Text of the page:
Farmers in the Burren have for thousands of years marked the end of summer by herding their cattle onto ‘winterage’ pastures in the limestone uplands. The tradition is synonymous with the Burren and is key to the survival of the region’s famous flora and fauna.
Brendan Dunford of the Burrenbeo Trust said the practice of winterage is not only unique and intriguing, it is a big part of the reason why there are so many monuments, flowers, and stories in the Burren today.
“Witnessing the cattle browsing on the herb-rich winterage pastures, drinking from the calcium-rich springs or enjoying the ‘dry-lie’ of the limestone captures the very essence of this ‘fertile rock’,” said Dr Dunford.
That tradition was the inspiration of a Wintertage Weekend which took place in various locations across the Burren over the past three days.
It celebrated not only the unique farming traditions of the Burren, but also highlighted, celebrated, and supported the broader significance of pastoral farming in shaping much of the Irish landscape.
This vibrant and culturally rich community festival was co-ordinated by the Burrenbeo Trust and backed by local businesses, giving time and venues, and the general public.
Today, roughly 1,000 farm families live and work in the Burren region. Many of them continue to follow the pastoral traditions of their ancestors, in particular the outwintering of cattle on the rough limestone grasslands.
In doing this, they continue to produce exceptionally good, healthy free range livestock which are in great demand from buyers across Ireland and beyond.
But these traditions also have a wider relevance: Winter grazing systems have been scientifically proven to be critical to the survival of the Burren’s flowers and fauna.
New programmes assess the environmental health of these species-rich grasslands and reward farmers accordingly.
They also support the restoration of field walls and shelter walls, the protection of the Burren’s freshwater springs and streams and improvement of access to grasslands by removing invasive scrub.
These works and the continuation of age-old grazing systems in turn create a better environment for locals and visitors to enjoy. They support a burgeoning eco-tourism industry and contribute greatly to the Burren’s image as Ireland ’s learning landscape.
Ahead of the winterage weekend, there was further good news for the Burren from Agriculture, Food, and Marine Minister Simon Coveney.
He unveiled plans for a new agri-environment scheme for the region to come into operation from next year. It will offer new five-year contracts to conservation-conscious farmers in the region.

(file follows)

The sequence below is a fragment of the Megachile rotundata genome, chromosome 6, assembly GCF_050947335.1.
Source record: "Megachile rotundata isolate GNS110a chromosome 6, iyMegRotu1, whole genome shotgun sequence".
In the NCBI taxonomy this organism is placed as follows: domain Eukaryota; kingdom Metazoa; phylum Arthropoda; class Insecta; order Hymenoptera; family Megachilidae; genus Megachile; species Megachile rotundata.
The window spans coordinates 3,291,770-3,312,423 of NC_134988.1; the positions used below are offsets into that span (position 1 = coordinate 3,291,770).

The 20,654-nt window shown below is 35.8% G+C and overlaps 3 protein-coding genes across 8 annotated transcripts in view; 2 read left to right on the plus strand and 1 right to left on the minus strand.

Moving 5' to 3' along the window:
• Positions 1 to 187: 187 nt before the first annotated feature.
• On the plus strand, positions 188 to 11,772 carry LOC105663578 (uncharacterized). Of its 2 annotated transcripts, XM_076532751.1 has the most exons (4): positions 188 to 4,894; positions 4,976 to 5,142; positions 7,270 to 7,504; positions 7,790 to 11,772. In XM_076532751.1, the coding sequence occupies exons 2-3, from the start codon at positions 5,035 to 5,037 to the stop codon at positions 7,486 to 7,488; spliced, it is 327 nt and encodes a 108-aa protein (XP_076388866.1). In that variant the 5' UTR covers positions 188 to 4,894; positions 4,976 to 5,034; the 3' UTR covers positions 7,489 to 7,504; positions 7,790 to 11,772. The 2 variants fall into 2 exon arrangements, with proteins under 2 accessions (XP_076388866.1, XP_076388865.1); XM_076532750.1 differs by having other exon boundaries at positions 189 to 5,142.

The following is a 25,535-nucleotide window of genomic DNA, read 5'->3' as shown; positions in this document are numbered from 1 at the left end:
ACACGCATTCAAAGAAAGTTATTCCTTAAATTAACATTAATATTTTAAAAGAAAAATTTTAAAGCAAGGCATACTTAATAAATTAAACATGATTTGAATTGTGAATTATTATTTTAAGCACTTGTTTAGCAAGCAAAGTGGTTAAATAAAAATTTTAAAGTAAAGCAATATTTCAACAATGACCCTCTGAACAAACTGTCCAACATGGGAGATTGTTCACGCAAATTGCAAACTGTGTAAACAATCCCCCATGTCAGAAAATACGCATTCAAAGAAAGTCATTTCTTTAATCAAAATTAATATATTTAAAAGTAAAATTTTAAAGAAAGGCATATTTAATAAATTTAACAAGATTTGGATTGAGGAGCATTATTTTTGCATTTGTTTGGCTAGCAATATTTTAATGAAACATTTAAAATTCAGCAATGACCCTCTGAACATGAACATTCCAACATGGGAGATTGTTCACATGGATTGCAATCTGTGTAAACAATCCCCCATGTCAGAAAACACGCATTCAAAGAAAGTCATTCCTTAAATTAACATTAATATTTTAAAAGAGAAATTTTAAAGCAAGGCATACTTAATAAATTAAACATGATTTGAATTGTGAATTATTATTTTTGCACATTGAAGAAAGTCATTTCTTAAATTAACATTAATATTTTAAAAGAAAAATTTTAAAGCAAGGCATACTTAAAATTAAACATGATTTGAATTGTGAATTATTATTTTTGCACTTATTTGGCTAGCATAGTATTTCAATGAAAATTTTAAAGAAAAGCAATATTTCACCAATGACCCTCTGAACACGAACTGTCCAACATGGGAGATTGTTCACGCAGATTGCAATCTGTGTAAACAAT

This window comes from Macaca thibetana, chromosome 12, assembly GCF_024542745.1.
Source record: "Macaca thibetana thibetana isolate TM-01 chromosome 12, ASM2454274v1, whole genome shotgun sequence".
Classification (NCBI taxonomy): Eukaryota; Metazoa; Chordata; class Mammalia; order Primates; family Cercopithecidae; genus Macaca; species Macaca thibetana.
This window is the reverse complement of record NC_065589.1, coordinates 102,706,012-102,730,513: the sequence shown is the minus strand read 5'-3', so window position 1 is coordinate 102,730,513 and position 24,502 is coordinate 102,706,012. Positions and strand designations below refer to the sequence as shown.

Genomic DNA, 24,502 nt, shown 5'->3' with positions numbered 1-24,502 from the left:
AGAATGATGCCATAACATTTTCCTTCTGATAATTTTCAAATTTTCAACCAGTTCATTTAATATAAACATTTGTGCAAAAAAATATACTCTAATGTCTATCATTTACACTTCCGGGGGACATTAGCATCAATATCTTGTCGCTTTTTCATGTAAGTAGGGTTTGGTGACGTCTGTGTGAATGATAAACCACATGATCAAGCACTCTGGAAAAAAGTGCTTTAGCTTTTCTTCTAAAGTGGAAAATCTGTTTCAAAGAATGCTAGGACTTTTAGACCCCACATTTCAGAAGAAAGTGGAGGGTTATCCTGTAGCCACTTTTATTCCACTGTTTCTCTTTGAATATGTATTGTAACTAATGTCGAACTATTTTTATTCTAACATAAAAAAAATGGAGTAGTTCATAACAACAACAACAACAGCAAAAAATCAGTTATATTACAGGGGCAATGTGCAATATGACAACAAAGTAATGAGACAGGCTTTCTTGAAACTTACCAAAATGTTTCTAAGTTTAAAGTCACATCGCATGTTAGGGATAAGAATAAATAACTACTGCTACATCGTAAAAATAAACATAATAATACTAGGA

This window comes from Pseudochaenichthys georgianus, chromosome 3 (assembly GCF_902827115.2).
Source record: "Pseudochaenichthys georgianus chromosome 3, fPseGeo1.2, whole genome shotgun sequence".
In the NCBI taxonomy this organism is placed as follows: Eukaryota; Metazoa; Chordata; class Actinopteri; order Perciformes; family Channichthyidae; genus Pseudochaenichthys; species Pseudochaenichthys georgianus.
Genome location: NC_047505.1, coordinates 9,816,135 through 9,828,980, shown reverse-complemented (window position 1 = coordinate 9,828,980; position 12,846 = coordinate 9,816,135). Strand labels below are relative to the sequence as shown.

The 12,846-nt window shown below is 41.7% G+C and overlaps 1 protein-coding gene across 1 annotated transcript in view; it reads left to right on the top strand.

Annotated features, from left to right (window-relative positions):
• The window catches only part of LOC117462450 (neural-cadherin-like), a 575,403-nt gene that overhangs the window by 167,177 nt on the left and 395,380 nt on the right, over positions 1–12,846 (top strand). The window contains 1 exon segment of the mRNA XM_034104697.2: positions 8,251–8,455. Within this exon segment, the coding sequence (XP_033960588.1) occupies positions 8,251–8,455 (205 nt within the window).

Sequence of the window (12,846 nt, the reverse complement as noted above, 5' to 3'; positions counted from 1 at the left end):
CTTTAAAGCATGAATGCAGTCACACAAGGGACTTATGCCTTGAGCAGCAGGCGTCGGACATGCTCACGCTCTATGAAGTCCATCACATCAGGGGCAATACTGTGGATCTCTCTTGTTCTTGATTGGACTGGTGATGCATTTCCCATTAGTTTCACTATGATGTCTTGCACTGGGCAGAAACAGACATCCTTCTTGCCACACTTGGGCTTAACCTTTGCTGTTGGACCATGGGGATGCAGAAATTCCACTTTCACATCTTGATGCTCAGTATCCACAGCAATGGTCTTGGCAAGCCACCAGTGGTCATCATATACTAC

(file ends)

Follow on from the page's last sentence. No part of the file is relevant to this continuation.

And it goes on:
“These new schemes are designed to complement the more broadly-based Glas and Glas+ measures and will be aimed at supporting local solutions to specific environmental problems,” said Mr Coveney.
“With GLAS now bedding-down, I am determined to move this process forward as quickly as possible.
“The locally-led approach offers a novel and innovative way of involving local communities and brings a new and exciting element to bear on agri-environment schemes.”
Mr Coveney said the scheme being introduced under a proposed locally led measure of the Rural Develoment Plan will focus specifically on the conservation of the unique farming landscape of the Burren in counties Clare and Galway.
Negotiations with the European Commission for the introduction of this scheme are well advanced and the intention is to have it operating for 2016.
It will build on the success of similar schemes piloted under Burren Life Project (2005-2010) and the Burren Farming for Conservation Programme (2011-2015).
Principles evolving out of those schemes are central to how the new scheme goes about meeting its objectives of conserving the unique heritage, environment and communities of the Burren, he said.
Overall, it has been a memorable year for the Burren. Britian’s Prince Charles fulfilled a long held ambition when he visited the area in May.
He is a long-standing champion of sustainable agriculture, a supporter of the rural way of life, and a consistent defender of the countryside and its environment.
Charles found find much to appreciate in the Burren, where he met with farmers and was presented with a hamper of local food products by his hosts.
Burrenbeo Trust, the Irish Farmers Association, Teagasc, and the National Parks and Wildlife Service, with Government and EU support, have been working for years towards developing a new model for sustainable agriculture in the limestone region.
Earlier this month, the Burren was chosen the winner of Foodie Towns 2015 by the Restaurants Association of Ireland following town visits and nearly 9,000 online votes.
Aoife Carrigy, chairwoman of the Irish Food Writers Guild, said it was encouraging to see the high standard of applications for this year’s competition.
To reach the Top 10 alone was a real achievement for each of these destinations, given the competitive calibre.
“But what made the Burren stand out as exemplary was the comprehensiveness of their food offering from field, or in their case, fertile rock, through to fork. Food-loving tourists to the Burren are in for an intriguing treat,” she said.
A delighted Tina O’Dwyer, Burren Food Trail, said the Burren in its entirety has never told its food story, but that has really come to fruition this year.
Sinead Hennessy of Food Tourism Ireland said the Burren’s strong collaborative food network and ethos of joined up thinking ensures that its unique food story is delivered to every visitor on the ground.
“The award is sure to further boost the region’s profile as an outstanding food destination,” she said.
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